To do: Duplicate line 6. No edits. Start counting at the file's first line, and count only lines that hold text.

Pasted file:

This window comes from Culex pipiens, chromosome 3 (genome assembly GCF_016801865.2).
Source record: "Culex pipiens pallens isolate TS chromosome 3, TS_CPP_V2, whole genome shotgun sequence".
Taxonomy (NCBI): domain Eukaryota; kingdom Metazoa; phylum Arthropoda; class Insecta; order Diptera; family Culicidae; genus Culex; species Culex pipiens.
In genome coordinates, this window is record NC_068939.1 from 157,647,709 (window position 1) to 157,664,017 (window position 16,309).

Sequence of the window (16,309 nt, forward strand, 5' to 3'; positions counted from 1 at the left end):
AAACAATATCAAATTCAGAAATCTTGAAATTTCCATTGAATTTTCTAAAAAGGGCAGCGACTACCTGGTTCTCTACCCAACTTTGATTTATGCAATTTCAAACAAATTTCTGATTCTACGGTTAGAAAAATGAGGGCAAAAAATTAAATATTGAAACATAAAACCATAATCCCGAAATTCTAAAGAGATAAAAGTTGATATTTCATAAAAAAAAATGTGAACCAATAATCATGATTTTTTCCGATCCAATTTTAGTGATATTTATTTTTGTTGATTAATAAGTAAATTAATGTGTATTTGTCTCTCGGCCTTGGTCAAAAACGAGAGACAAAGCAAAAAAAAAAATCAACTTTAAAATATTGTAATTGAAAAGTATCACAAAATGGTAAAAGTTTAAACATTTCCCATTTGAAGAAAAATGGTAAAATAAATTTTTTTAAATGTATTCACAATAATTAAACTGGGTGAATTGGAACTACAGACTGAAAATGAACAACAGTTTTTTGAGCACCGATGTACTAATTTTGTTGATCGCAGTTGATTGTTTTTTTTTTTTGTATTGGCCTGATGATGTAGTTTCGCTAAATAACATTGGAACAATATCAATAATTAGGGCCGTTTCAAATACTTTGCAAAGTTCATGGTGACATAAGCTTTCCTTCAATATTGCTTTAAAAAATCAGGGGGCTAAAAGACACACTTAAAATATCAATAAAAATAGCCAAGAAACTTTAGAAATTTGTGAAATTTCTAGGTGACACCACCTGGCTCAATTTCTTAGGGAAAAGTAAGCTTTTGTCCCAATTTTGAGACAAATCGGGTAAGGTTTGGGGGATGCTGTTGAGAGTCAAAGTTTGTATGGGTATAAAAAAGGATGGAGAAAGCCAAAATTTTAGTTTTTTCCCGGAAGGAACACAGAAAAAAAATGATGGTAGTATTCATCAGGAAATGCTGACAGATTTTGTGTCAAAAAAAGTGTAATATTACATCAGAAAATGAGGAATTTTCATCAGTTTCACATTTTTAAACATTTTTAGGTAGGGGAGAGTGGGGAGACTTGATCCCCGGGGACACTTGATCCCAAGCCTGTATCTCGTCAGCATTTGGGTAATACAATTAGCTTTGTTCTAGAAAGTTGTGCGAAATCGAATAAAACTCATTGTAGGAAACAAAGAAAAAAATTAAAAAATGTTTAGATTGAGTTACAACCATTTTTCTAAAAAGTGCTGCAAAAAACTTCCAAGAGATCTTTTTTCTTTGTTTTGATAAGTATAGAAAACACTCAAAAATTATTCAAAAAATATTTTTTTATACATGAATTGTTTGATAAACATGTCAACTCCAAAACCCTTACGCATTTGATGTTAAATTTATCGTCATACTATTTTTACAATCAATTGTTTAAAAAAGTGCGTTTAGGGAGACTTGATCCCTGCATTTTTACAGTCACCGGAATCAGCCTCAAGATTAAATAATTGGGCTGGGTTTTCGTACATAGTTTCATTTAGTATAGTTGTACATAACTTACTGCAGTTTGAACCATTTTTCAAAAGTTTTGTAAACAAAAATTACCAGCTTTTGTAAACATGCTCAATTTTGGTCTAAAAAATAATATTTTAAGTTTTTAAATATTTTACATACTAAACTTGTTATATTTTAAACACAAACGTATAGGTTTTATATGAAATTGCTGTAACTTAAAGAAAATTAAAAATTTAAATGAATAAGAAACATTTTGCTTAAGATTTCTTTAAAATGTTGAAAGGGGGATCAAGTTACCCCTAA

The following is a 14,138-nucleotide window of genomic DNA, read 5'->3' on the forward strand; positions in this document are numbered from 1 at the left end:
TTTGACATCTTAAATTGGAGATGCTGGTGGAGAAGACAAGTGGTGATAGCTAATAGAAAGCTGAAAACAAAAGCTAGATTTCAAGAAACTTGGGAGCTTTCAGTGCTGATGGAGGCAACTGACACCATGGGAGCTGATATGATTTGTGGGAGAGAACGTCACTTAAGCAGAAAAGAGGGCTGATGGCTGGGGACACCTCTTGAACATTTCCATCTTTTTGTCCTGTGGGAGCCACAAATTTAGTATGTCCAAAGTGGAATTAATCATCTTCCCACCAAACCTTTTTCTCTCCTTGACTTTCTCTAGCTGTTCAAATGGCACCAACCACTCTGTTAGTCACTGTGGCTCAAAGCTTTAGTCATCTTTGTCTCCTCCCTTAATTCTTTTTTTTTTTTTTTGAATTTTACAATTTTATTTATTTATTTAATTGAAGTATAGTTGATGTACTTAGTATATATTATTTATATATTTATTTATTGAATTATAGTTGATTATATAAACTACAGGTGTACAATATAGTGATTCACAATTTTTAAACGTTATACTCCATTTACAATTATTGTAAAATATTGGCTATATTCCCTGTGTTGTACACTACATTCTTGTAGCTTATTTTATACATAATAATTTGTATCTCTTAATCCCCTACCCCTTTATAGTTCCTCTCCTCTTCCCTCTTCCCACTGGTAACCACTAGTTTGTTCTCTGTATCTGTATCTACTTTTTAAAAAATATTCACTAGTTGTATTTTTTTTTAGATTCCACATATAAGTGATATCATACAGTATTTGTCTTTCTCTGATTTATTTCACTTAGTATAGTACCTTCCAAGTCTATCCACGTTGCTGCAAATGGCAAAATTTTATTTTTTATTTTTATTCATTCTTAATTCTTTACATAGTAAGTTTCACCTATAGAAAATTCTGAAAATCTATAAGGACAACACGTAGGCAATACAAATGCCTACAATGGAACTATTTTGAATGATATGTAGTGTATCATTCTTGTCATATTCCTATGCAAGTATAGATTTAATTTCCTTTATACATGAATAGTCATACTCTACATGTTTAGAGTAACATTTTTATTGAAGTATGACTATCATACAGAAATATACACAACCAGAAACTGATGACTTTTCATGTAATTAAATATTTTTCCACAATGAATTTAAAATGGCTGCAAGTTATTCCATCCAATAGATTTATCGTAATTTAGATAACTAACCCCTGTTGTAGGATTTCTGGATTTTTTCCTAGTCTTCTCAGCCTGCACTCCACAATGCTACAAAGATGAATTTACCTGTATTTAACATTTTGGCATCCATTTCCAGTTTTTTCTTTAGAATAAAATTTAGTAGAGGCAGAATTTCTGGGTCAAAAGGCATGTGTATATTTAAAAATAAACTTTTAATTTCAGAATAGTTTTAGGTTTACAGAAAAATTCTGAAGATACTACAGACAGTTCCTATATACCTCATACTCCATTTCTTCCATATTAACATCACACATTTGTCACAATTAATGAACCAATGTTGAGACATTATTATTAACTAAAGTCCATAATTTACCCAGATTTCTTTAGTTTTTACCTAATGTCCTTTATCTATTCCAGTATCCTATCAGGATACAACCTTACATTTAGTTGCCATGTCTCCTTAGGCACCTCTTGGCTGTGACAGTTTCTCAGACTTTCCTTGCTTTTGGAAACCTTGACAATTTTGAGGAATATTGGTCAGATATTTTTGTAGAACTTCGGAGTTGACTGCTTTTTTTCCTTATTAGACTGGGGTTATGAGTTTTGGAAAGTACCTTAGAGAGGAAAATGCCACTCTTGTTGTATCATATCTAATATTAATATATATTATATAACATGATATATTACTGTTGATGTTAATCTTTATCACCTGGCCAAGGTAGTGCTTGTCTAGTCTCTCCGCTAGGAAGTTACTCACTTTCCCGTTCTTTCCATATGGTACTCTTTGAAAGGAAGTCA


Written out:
AAACAATATCAAATTCAGAAATCTTGAAATTTCCATTGAATTTTCTAAAAAGGGCAGCGACTACCTGGTTCTCTACCCAACTTTGATTTATGCAATTTCAAACAAATTTCTGATTCTACGGTTAGAAAAATGAGGGCAAAAAATTAAATATTGAAACATAAAACCATAATCCCGAAATTCTAAAGAGATAAAAGTTGATATTTCATAAAAAAAAATGTGAACCAATAATCATGATTTTTTCCGATCCAATTTTAGTGATATTTATTTTTGTTGATTAATAAGTAAATTAATGTGTATTTGTCTCTCGGCCTTGGTCAAAAACGAGAGACAAAGCAAAAAAAAAAATCAACTTTAAAATATTGTAATTGAAAAGTATCACAAAATGGTAAAAGTTTAAACATTTCCCATTTGAAGAAAAATGGTAAAATAAATTTTTTTAAATGTATTCACAATAATTAAACTGGGTGAATTGGAACTACAGACTGAAAATGAACAACAGTTTTTTGAGCACCGATGTACTAATTTTGTTGATCGCAGTTGATTGTTTTTTTTTTTTGTATTGGCCTGATGATGTAGTTTCGCTAAATAACATTGGAACAATATCAATAATTAGGGCCGTTTCAAATACTTTGCAAAGTTCATGGTGACATAAGCTTTCCTTCAATATTGCTTTAAAAAATCAGGGGGCTAAAAGACACACTTAAAATATCAATAAAAATAGCCAAGAAACTTTAGAAATTTGTGAAATTTCTAGGTGACACCACCTGGCTCAATTTCTTAGGGAAAAGTAAGCTTTTGTCCCAATTTTGAGACAAATCGGGTAAGGTTTGGGGGATGCTGTTGAGAGTCAAAGTTTGTATGGGTATAAAAAAGGATGGAGAAAGCCAAAATTTTAGTTTTTTCCCGGAAGGAACACAGAAAAAAAATGATGGTAGTATTCATCAGGAAATGCTGACAGATTTTGTGTCAAAAAAAGTGTAATATTACATCAGAAAATGAGGAATTTTCATCAGTTTCACATTTTTAAACATTTTTAGGTAGGGGAGAGTGGGGAGACTTGATCCCCGGGGACACTTGATCCCAAGCCTGTATCTCGTCAGCATTTGGGTAATACAATTAGCTTTGTTCTAGAAAGTTGTGCGAAATCGAATAAAACTCATTGTAGGAAACAAAGAAAAAAATTAAAAAATGTTTAGATTGAGTTACAACCATTTTTCTAAAAAGTGCTGCAAAAAACTTCCAAGAGATCTTTTTTCTTTGTTTTGATAAGTATAGAAAACACTCAAAAATTATTCAAAAAATATTTTTTTATACATGAATTGTTTGATAAACATGTCAACTCCAAAACCCTTACGCATTTGATGTTAAATTTATCGTCATACTATTTTTACAATCAATTGTTTAAAAAAGTGCGTTTAGGGAGACTTGATCCCTGCATTTTTACAGTCACCGGAATCAGCCTCAAGATTAAATAATTGGGCTGGGTTTTCGTACATAGTTTCATTTAGTATAGTTGTACATAACTTACTGCAGTTTGAACCATTTTTCAAAAGTTTTGTAAACAAAAATTACCAGCTTTTGTAAACATGCTCAATTTTGGTCTAAAAAATAATATTTTAAGTTTTTAAATATTTTACATACTAAACTTGTTATATTTTAAACACAAACGTATAGGTTTTATATGAAATTGCTGTAACTTAAAGAAAATTAAAAATTTAAATGAATAAGAAACATTTTGCTTAAGATTTCTTTAAAATGTTGAAAGGGGGATCAAGTTACCCCTAA